Brittish lightning or suddaine tumults, in England, Scotland and Ireland; : to warne the united Provinces to understand the dangers, and the causes thereof: to defend those amongest us, from being partakers of their plagues. Cujus aures clausæ sunt veritati, ut ab amico verum audire nequeat, hujus salus desperanda est. The safety of that man, is hopelesse, we, may feare, that stopps his eares against his friend, and will the truth not heare. Mors est servitute potior. Grim-death's fierce pangs, are rather to be sought; than that we should to Babels-yoke, be brought. VVritten first in lowe-dutch by G. L. V. and translated for the benefit of Brittaine.

G. L. V.
[Amsterdam? : publisher not identified], Printed in the yeare 1643.
1 online resource ([10], 61 [1] pages)
Early English books online

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Standardized Title:
Britannischen blixem. English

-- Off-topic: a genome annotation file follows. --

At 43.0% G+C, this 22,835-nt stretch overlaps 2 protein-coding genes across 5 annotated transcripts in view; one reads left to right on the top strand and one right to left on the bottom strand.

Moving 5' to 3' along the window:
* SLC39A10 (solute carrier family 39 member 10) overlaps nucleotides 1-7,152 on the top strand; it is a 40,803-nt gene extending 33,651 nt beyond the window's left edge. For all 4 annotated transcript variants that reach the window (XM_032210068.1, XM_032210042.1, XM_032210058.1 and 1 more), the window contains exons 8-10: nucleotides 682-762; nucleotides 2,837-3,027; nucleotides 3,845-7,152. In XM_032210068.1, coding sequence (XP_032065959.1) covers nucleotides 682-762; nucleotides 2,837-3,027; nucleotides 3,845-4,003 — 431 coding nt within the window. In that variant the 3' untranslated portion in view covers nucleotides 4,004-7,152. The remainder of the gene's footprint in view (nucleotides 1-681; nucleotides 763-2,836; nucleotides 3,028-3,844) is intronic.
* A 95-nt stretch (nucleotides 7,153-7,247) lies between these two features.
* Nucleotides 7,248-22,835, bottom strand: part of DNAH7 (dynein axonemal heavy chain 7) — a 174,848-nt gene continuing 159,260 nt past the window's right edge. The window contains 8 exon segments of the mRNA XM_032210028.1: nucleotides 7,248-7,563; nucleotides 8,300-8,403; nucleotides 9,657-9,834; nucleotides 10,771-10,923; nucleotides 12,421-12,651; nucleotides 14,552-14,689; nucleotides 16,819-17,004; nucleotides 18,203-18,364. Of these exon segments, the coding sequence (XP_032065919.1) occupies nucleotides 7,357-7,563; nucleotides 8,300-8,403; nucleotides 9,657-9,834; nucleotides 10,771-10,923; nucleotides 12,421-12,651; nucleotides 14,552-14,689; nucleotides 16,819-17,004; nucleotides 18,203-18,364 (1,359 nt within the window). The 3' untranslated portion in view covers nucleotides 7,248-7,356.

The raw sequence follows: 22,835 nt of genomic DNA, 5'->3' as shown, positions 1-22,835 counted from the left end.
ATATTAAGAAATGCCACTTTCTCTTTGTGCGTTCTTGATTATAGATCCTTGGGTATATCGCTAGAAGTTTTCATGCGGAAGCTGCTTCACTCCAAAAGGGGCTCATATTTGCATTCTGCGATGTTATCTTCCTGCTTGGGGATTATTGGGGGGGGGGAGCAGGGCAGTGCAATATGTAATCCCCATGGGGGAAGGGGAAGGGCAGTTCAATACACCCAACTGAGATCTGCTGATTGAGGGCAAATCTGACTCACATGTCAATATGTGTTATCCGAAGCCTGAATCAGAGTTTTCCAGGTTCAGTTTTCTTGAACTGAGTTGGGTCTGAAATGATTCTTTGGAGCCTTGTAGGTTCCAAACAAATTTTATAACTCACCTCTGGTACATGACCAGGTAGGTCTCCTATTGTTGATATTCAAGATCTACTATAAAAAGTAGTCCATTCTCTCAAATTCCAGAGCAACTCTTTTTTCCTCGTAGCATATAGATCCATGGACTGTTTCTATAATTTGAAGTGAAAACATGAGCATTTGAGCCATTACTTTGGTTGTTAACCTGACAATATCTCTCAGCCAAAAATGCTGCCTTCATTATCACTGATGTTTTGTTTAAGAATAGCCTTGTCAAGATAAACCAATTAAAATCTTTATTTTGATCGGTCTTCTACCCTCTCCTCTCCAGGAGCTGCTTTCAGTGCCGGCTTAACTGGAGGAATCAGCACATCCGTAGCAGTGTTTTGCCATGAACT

Other Title:
Suddaine tumults, in England, Scotland and Ireland.
Local subjects:
Great Britain -- Politics and government -- 1642-1649 -- Early works to 1800. (search)
"Errata": pages [62].
Originally printed in 1642 with title Den britannischen blixem ..
Place of publication from Wing.
Annotation on Thomason copy: "Aprill. 14.".
Reproduction of the original in the British Library.
Electronic reproduction. Ann Arbor, Mich. : UMI, 1999- (Early English books online) Digital version of: (Thomason Tracts ; 17:E96[21]) s1999 miun s
Cited in:
Wing (2nd edition) V5.
Thomason E.96[21].
Access Restriction:
Restricted for use by site license.